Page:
In the preferred use of the folding block 10, the operator will loosen the set screw 20 and raise the cylinder 18 to a height that allows the top of the cylinder 18 to clear the top of the knife edge 16. In this position, an IOL is placed on the top of the cylinder 18 and between the locating pins 22. The actual operation of the folding block 10 will be described in connection with FIGS. 6 through 11.
Referring now to FIGS. 4 and 5, there is illustrated a hollow plastic tube 30 having a diameter substantially equal to the diameter of the IOL being used. The tube 30 is a flexible plastic tube having a tab 32 located at one end which is used by the surgeon as a handle as will be described later. In practice the tube 30 will be placed around the IOL so a to protect the IOL from the doctor's forceps when the IOL is folded and inserted into the eye of the patient.
The first step in the method is to properly fold the IOL and in a manner that does not injure or damage the lens itself.
Referring now to FIGS. 6 and 7, there is shown how the adjusting screw 20 is first loosened in order to move the cylinder 18 in an upward position so that the top of the cylinder 18 is extended above the top of the knife edge 16.
A suitable, soft plastic IOL 40 is placed on top of the movable cylinder 18 so as to be located within the locating pins 22. In this position, the IOL 40 is located on top of the cylinder 18, clear of the knife edge 16.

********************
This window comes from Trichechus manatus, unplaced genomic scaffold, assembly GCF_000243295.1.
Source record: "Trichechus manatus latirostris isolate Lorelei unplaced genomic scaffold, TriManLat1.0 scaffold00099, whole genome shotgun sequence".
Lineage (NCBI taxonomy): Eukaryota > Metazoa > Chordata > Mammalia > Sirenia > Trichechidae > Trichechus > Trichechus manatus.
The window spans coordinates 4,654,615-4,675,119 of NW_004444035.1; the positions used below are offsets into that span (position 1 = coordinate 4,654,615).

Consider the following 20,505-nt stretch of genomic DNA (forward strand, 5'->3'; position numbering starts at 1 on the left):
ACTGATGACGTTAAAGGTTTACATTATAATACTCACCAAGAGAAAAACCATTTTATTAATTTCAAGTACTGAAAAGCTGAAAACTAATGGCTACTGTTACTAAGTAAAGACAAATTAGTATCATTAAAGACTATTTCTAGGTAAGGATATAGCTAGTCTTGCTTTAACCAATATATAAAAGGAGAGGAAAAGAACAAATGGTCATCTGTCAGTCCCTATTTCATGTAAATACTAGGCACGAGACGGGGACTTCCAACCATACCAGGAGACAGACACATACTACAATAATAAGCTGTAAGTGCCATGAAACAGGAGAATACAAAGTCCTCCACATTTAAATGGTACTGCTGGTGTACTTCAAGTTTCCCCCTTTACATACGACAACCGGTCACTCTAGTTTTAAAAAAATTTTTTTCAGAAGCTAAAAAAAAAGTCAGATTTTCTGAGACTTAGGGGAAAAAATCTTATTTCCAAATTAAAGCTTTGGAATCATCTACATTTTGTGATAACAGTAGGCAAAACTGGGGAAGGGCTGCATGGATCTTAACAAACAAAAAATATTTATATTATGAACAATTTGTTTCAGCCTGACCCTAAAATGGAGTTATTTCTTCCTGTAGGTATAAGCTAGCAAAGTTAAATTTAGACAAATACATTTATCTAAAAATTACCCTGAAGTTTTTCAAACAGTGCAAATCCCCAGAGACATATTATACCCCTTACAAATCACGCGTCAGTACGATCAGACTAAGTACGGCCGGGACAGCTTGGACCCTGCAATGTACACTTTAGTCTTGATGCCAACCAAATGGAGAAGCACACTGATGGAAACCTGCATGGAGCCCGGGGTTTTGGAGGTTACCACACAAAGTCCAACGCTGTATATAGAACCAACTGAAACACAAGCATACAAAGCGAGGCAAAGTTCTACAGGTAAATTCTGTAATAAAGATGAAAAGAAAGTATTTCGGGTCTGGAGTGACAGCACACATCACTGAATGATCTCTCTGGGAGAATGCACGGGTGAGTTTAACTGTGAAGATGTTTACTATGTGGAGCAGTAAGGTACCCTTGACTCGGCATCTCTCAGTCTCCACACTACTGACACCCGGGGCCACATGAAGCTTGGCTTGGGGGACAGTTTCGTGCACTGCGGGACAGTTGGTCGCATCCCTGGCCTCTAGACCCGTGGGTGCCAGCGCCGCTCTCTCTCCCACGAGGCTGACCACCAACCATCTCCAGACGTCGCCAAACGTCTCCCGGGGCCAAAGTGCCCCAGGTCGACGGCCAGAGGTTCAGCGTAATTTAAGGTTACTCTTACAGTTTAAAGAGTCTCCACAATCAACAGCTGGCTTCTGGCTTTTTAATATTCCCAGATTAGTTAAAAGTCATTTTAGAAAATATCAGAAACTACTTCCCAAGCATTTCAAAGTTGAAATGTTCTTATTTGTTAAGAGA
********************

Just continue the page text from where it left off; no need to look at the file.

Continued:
In order for the physician to properly protect the IOL 40, the surgeon first inserts the ends of his forceps 42 as shown in FIG. 8, through the opening of the hollow tube 30, and from the side having the tab 32.
The surgeon then separates the forceps thereby stretching the tube 30 a distance that is slightly greater than the largest diameter of the IOL 40. Present day IOL's have a diameter of approximately 6 mm. in width and a length of approximately 12 mm. The plastic tube 30 is stretched to approximately 8 mm. and the stretched hollow tube 30 placed over the IOL 40 as shown in FIG. 8.
As shown in FIGS. 9, 10 and 11, the surgeon presses the expanded tube 30 against the IOL 40 and at the same time loosens the set screw 20 as shown in FIG. 9. This allows the cylinder 18 to move in a downward direction, and as the doctor pushes the expanded tube 30 against the IOL, also in a downward direction, the cylinder 18 moves, thereby forcing the knife edge 16 on the plunger 14 to push upwards against the IOL 40 thereby causing the IOL and the expanded tube 30 to fold about the knife edge 16. In this position the surgeon closes the forceps against the knife edge 16 thereby folding the IOL 40 within the stretched tube 30.
The surgeon now takes the folded lens 40 and folded tube 30 and inserts the folded IOL together with the folded tube into the eye through the same incision that was made to remove the cataract. By releasing his pressure on the forceps, the IOL 40 and the tube 30 are allowed to open to their full size. The doctor easily removes the tube by means of a tab 32 and then repositions the IOL 40 in the eye within the capsule.
The incision made by the surgeon in the eye to remove the cataract does not have to be enlarged to accept the IOL thereby reducing the trauma to the eye and reducing the greater effect of infection that would be necessary if a larger incision had to be made to insert the present day IOL's.
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|U.S. Classification||606/107, 623/6.12|
|Nov 12, 1993||REMI||Maintenance fee reminder mailed|
|Mar 6, 1994||LAPS||Lapse for failure to pay maintenance fees|
|May 17, 1994||FP||Expired due to failure to pay maintenance fee|
Effective date: 19940306